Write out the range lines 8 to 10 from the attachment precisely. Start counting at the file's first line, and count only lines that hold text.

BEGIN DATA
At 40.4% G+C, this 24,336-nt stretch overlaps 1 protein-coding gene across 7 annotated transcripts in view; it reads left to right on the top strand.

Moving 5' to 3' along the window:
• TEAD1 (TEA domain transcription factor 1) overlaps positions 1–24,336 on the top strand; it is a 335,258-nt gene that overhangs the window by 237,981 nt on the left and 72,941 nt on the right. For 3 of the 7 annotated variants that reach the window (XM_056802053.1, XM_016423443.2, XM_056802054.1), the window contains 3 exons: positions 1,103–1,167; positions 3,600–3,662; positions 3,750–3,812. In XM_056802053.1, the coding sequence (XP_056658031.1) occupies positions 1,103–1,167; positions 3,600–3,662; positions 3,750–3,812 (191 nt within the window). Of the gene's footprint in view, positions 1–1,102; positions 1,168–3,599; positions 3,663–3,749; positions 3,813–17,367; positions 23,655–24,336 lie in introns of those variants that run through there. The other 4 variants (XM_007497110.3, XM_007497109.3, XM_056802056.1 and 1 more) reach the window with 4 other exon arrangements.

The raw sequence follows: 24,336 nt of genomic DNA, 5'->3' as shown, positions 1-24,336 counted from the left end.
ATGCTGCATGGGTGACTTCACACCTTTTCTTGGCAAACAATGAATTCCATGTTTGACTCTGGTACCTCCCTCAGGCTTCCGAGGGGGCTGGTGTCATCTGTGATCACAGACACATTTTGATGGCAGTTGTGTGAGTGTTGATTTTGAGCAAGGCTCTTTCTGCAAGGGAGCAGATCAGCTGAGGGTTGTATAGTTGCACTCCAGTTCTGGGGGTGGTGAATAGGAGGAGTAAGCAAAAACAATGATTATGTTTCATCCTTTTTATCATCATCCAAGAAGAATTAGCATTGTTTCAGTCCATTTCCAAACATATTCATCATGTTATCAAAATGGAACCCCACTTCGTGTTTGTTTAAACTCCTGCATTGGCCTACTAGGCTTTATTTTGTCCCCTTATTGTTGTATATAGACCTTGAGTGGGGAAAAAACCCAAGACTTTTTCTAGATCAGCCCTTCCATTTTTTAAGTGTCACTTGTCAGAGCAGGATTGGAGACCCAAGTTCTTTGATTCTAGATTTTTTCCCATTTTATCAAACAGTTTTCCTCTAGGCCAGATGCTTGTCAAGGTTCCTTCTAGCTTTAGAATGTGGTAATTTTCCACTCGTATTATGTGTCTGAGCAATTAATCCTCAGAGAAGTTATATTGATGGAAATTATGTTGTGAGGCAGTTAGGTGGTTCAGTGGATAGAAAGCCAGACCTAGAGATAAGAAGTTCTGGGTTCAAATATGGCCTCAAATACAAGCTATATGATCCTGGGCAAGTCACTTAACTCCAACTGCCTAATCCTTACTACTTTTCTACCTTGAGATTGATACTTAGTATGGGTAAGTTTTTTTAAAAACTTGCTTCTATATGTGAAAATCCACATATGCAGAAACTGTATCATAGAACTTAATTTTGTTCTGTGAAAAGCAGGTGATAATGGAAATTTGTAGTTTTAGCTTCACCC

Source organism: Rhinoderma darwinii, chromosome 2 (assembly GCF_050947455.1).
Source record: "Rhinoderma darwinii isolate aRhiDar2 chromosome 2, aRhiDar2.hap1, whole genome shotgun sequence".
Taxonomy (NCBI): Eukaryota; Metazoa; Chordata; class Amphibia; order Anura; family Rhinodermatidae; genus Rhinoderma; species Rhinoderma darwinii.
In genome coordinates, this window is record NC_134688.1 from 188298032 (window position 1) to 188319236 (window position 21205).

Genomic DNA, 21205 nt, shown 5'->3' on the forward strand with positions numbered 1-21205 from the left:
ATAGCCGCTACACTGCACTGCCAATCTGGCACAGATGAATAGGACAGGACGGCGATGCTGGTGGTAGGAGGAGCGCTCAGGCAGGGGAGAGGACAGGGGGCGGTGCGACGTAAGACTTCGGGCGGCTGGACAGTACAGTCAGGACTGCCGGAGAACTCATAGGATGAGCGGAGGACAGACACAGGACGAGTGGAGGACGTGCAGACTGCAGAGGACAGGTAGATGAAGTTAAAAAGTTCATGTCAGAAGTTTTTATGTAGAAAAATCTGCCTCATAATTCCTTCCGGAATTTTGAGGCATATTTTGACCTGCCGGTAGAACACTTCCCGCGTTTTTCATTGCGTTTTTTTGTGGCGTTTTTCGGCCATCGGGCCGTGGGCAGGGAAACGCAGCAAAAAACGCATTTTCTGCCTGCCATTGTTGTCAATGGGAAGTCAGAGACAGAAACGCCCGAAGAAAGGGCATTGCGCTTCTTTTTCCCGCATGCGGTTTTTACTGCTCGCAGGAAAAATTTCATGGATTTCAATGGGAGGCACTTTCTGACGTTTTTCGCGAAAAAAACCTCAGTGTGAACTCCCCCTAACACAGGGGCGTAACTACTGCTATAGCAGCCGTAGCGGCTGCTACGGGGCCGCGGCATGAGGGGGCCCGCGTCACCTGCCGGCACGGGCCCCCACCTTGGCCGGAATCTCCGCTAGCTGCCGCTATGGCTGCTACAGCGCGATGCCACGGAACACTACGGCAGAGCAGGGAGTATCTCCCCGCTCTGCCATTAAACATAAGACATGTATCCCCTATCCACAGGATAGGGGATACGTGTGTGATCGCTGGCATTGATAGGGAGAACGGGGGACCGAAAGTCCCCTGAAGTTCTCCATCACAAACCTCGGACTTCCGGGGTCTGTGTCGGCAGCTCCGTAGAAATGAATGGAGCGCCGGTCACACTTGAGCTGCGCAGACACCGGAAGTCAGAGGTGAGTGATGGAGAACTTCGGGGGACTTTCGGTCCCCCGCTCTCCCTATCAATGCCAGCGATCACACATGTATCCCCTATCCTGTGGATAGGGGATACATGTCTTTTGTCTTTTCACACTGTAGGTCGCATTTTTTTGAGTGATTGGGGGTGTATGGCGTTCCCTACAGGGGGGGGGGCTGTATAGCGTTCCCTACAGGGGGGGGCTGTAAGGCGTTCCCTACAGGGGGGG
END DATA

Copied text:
Taxonomy (NCBI): Eukaryota; Metazoa; Chordata; class Amphibia; order Anura; family Rhinodermatidae; genus Rhinoderma; species Rhinoderma darwinii.
In genome coordinates, this window is record NC_134688.1 from 188298032 (window position 1) to 188319236 (window position 21205).

Genomic DNA, 21205 nt, shown 5'->3' on the forward strand with positions numbered 1-21205 from the left: